Episode 35: Biography of Resistance
As the world grapples with the coronavirus pandemic, the topic of infectious diseases has taken centerstage in our public consciousness. While COVID-19 may be viral in nature, many of the most dangerous diseases are caused by bacteria. Medicine has traditionally treated these infections with antibiotics, but increasingly our antibiotics are becoming less and less effective.
My guest today is Dr. Muhammad H. Zaman who joins me to discuss his new book Biography of Resistance: The Epic Battle Between People and Pathogens. Dr. Zaman is a professor of Biomedical Engineering and International Health at Boston University and his research has led him to become a Fellow with the American Institute of Biological and Medical Engineering. He has shared his expertise with newspapers across globe with columns appearing in over thirty countries. Dr. Zaman joins me via Zoom from his home in Massachusetts to discuss the evolutionary history of bacteria and the microscopic war that has occurred between them for millions of years, the first human efforts to understand these organisms and influence that battle, and how those efforts have led the world of medicine into an age of highly resistant "superbugs."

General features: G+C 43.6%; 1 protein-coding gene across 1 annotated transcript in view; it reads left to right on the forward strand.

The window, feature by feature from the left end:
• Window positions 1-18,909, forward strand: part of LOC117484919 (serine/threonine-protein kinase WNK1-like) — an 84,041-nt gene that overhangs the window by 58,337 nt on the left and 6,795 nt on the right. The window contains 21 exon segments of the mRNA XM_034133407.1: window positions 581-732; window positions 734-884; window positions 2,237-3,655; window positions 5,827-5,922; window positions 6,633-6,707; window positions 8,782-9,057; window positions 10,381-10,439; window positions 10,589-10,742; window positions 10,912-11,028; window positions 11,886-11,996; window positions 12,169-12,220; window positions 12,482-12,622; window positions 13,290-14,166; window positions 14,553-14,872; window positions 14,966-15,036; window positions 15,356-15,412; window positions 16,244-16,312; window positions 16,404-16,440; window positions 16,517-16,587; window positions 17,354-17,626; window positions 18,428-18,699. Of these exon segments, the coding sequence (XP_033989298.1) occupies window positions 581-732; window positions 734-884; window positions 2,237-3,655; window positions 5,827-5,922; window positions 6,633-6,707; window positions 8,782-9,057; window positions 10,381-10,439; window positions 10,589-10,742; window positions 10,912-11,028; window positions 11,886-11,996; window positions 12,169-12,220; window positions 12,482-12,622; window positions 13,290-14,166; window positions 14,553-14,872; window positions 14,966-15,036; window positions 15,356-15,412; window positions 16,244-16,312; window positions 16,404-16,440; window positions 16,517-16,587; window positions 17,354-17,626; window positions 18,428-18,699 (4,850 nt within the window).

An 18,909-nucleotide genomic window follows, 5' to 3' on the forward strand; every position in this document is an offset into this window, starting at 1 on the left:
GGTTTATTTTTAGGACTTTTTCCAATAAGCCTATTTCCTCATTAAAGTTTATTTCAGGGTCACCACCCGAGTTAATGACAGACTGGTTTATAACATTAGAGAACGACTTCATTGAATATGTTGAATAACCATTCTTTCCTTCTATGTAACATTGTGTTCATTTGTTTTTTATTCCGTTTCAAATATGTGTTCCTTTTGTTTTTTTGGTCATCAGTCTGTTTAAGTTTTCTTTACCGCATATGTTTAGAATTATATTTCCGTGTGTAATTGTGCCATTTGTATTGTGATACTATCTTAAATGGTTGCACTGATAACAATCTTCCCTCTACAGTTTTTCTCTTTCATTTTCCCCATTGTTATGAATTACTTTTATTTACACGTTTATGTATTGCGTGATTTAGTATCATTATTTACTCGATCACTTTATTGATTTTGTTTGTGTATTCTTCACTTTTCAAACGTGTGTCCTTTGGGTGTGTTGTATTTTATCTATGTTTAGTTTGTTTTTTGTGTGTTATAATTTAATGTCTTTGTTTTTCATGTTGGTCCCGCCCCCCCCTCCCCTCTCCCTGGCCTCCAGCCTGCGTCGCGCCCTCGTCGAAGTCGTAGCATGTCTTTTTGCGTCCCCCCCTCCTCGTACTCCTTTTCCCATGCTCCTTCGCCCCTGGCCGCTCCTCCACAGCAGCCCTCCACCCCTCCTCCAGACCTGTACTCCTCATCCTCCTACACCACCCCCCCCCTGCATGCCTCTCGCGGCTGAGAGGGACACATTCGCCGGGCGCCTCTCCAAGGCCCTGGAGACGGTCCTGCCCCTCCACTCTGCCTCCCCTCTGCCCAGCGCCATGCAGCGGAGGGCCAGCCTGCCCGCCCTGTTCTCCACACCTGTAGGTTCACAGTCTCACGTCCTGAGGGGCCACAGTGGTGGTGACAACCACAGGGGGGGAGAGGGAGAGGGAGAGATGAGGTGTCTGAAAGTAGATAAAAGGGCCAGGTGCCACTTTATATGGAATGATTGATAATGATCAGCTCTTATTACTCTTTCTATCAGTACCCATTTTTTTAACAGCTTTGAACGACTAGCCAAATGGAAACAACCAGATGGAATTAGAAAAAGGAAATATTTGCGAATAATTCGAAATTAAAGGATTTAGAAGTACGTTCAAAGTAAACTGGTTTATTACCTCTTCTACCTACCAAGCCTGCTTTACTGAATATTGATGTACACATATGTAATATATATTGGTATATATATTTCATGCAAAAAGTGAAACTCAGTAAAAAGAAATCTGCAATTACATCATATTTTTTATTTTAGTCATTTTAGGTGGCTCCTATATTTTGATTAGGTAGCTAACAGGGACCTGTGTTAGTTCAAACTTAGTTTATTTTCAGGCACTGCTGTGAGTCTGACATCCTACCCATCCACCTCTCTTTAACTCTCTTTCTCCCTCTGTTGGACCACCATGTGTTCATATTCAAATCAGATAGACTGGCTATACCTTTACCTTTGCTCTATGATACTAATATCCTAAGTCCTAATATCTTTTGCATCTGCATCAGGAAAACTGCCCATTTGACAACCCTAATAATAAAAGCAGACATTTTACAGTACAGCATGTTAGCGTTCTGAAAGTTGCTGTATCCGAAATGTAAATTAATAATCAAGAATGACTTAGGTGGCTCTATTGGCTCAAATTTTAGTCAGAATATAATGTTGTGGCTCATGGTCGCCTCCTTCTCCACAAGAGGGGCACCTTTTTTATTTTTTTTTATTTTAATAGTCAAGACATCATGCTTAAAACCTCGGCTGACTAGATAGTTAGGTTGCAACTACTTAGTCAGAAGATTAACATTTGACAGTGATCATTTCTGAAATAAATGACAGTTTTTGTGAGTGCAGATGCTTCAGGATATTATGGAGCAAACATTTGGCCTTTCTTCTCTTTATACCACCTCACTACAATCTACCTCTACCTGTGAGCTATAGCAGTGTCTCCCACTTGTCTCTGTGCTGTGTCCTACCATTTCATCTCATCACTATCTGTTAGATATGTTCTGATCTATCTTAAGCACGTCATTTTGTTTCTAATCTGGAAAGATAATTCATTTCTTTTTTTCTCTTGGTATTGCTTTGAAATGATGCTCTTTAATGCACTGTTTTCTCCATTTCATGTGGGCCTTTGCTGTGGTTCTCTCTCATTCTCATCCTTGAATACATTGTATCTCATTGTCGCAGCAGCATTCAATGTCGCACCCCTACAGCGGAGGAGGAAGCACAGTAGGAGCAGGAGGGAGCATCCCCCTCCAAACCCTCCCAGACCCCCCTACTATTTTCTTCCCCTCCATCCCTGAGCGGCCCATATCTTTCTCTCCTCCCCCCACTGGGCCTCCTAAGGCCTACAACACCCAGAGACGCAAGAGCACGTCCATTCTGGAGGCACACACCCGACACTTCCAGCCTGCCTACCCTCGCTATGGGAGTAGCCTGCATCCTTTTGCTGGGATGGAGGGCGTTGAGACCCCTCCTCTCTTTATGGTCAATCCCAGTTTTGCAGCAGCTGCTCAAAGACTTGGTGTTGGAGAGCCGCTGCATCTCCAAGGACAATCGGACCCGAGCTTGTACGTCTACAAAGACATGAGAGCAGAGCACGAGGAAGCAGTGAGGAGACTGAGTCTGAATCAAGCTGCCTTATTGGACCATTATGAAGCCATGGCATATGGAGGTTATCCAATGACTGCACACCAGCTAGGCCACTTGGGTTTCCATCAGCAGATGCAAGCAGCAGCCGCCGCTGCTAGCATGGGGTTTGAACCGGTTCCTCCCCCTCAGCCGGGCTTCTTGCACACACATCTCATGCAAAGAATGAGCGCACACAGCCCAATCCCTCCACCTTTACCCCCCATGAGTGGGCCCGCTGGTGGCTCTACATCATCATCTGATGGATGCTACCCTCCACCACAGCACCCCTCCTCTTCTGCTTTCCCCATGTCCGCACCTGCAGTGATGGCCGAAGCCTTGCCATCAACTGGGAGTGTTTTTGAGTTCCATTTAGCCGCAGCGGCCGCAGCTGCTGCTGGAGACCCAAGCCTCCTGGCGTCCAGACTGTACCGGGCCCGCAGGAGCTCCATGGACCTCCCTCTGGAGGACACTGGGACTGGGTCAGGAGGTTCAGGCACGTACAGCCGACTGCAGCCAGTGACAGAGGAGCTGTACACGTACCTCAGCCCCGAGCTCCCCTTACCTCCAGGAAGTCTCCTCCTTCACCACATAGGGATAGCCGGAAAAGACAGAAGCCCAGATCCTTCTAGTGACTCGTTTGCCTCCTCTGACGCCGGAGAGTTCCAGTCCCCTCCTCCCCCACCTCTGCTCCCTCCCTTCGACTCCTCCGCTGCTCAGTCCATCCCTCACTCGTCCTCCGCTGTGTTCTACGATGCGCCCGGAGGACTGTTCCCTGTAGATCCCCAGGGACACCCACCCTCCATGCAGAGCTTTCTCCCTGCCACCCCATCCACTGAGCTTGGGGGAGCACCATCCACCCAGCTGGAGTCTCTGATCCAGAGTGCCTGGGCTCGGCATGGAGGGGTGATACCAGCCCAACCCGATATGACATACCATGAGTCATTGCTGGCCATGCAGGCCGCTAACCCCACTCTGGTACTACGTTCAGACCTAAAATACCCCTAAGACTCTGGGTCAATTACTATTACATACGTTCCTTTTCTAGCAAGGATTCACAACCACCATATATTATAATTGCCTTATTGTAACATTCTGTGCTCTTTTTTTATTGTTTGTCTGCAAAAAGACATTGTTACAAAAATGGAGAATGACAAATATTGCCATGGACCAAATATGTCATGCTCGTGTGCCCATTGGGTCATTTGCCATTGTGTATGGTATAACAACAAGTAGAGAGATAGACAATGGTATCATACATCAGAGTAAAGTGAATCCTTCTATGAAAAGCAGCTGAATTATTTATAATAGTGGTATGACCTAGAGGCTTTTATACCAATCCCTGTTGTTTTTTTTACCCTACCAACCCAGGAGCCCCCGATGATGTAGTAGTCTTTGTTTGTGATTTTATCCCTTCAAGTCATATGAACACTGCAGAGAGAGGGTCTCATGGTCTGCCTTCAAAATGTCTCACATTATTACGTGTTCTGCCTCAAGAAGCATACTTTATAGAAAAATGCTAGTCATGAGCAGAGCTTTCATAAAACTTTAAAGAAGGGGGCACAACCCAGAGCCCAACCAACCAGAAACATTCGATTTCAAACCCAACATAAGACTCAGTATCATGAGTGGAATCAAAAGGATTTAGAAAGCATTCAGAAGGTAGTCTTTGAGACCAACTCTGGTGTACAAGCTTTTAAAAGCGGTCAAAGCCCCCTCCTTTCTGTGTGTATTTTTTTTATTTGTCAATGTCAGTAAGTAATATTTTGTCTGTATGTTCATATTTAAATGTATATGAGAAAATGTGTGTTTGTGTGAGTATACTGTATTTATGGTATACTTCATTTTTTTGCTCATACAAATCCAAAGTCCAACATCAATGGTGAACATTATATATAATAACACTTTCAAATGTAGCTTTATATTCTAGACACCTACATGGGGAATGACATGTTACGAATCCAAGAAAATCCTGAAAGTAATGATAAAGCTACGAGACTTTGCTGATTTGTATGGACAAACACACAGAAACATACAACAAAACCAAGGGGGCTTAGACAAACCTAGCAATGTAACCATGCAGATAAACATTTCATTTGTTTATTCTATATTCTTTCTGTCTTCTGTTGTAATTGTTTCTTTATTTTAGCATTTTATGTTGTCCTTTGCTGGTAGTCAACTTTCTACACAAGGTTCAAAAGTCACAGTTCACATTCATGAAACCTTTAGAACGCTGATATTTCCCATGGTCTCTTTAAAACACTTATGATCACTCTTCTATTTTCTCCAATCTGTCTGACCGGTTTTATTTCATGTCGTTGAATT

For incredible gourmet freshly roasted coffee delivered to your door, check out Phil & Sebastian Coffee Roasters! Free shipping anywhere in the US or Canada!
Key Points in Today's Podcast
Some of the major topics I discuss with Muhammad in this episode are:
The differences between the coronavirus pandemic and the issue of bacterial resistance
How bacteria are structured and how they adapt their defenses
The first efforts to understand bacteria and combat them through such brilliant minds as Louis Pasteur and Alexander Fleming
Why bacteria have become resistant in response to human intervention
What an age of "superbugs" might look like in the future
For the Ever Curious
If you are interested in learning more about Dr. Zaman and his research, visit his faculty page on the Boston University website.